Printing the Past
Year 8 Visual Arts students recently completed a unit of work where they used archival images of Old Boys in different contexts for inspiration. A cropped, focused section of the image was then used as a starting point for the artists as they created their unique etched designs. Luke Canter (8/JN) shares his process below.
I have chosen this image due to heavy, unintentional symbolism of the original photo – the appearance of a periodic table in the background was the main stylistic inspiration; I noticed the lack of elements such as Nihonium, Tennessine, etc. and the theme of linear historical presentation formed. I interpreted the sudden change of hue from black to lighter shades of grey to be symbolic of disruptive innovation, whereby education is permanently altered. The hands of the teacher are central to the meaning of the image; due to the unique permutations and intriguing polymorphism of the fingerprints, and the capability of the hands to impact humanity’s future by artificial means further reinforced these motifs.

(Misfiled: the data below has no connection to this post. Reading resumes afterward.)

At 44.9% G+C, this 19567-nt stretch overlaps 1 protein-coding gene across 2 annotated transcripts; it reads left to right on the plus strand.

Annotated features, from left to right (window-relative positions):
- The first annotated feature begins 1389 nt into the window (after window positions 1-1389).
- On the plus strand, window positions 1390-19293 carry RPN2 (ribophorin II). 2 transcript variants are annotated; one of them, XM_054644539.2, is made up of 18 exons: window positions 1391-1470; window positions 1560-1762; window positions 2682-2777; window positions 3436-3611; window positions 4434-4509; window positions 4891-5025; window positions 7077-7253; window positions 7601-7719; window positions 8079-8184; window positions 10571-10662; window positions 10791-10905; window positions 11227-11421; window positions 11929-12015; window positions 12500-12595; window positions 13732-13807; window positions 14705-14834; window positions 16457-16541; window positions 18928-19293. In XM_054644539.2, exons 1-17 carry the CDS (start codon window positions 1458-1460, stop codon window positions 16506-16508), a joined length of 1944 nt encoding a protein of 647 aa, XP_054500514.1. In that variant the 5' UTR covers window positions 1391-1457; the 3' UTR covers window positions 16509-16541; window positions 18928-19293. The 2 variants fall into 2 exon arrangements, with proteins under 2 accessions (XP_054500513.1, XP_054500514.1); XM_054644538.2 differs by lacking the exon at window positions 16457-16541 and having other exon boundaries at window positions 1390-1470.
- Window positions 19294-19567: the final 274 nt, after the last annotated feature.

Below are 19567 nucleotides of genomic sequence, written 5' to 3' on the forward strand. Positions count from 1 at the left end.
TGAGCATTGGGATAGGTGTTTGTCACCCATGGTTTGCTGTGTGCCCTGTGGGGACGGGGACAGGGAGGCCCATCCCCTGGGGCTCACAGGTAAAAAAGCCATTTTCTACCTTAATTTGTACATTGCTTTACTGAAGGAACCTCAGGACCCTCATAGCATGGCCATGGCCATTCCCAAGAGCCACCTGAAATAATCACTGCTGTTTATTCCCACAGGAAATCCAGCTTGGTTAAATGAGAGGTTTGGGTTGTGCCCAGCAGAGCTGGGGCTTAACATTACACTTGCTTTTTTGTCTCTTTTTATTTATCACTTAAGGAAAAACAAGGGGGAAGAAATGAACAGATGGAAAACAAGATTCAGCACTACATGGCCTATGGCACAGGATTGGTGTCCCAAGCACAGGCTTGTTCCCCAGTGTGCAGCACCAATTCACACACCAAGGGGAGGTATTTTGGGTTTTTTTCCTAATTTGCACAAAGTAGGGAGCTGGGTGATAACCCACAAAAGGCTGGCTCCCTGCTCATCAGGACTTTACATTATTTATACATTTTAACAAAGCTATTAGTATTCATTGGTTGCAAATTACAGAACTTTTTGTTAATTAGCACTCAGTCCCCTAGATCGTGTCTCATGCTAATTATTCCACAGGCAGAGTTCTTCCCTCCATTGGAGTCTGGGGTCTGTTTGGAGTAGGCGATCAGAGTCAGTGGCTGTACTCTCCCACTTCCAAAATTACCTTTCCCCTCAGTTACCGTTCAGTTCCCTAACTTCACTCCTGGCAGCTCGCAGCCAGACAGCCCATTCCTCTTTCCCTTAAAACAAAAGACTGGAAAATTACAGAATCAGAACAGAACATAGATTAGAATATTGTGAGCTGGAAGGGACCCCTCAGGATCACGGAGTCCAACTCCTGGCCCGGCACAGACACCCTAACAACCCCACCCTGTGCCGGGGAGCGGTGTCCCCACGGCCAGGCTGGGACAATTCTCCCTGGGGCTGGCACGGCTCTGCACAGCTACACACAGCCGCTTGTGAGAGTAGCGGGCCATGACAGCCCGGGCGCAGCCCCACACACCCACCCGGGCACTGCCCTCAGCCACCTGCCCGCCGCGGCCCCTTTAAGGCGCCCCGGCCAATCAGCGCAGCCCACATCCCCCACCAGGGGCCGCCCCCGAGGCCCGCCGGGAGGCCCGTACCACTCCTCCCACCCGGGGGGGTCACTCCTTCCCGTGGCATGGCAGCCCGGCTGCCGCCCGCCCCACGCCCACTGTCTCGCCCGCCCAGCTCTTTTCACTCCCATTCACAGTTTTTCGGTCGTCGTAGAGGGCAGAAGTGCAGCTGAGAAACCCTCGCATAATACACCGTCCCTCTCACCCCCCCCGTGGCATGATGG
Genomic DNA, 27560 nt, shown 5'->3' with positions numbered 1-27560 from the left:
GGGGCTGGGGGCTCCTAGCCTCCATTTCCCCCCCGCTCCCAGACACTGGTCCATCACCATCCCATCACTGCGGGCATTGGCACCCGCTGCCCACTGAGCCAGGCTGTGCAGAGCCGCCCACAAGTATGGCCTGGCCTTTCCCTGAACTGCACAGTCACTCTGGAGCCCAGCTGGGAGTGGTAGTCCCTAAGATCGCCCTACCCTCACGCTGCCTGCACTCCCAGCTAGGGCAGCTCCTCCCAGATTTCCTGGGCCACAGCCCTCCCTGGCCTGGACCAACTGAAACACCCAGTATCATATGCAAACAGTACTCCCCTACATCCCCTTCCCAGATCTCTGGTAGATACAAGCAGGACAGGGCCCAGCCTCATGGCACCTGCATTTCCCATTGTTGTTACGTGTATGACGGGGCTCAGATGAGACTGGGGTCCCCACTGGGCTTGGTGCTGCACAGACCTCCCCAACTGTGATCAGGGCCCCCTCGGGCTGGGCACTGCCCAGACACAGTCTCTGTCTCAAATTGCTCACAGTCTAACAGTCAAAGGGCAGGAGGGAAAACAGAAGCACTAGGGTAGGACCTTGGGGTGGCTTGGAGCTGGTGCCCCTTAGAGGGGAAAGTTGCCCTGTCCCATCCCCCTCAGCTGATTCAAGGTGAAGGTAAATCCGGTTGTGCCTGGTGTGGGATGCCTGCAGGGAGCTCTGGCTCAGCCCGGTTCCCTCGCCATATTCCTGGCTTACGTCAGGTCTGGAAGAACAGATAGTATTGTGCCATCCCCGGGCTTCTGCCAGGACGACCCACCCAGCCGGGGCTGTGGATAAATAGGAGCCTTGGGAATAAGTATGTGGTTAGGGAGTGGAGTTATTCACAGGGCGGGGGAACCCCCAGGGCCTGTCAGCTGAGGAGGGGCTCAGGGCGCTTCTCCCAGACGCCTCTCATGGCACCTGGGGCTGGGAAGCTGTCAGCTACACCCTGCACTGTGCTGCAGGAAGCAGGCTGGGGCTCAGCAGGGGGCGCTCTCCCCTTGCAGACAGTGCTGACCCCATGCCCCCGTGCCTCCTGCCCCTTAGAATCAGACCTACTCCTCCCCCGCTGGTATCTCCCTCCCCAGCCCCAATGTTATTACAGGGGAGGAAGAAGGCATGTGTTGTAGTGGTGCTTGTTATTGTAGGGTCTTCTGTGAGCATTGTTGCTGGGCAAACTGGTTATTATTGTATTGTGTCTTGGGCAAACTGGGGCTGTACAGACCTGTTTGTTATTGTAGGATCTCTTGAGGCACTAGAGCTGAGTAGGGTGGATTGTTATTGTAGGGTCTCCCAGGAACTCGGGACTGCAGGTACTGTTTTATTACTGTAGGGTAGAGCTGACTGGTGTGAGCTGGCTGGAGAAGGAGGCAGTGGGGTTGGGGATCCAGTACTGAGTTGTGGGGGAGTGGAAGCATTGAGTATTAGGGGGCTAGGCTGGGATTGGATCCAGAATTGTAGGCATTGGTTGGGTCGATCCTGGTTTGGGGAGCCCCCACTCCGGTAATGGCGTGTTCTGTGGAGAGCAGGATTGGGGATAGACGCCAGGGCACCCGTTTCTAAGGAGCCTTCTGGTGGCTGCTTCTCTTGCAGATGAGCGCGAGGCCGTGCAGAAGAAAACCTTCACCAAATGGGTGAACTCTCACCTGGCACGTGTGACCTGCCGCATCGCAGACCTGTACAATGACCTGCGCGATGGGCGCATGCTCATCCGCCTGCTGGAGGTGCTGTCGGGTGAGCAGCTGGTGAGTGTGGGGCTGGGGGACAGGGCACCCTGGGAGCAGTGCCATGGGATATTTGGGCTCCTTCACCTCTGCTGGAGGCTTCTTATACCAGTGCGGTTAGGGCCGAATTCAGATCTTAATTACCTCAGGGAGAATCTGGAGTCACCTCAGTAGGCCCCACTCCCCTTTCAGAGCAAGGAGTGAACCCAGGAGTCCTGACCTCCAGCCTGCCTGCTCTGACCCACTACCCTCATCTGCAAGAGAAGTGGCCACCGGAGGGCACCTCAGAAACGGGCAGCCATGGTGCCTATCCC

This work represents the way in which historic progress affects personal identity – in this case, from the perspective of the student, where disruptive innovations lead to fundamental change in the way teaching occurs.
To depict the often cyclic, Hegelian dialectical nature of modern history, where one innovation invariably leads to another synthesis of a competitor, I have divided the frame into three distinct sections, where an abrupt, high-contrast gradation of dark to grey shades occurs. The asymmetrical composition of the cropped frame is an analogy for the chaos resulting from such systematic changes, wherein there is no orderly structure.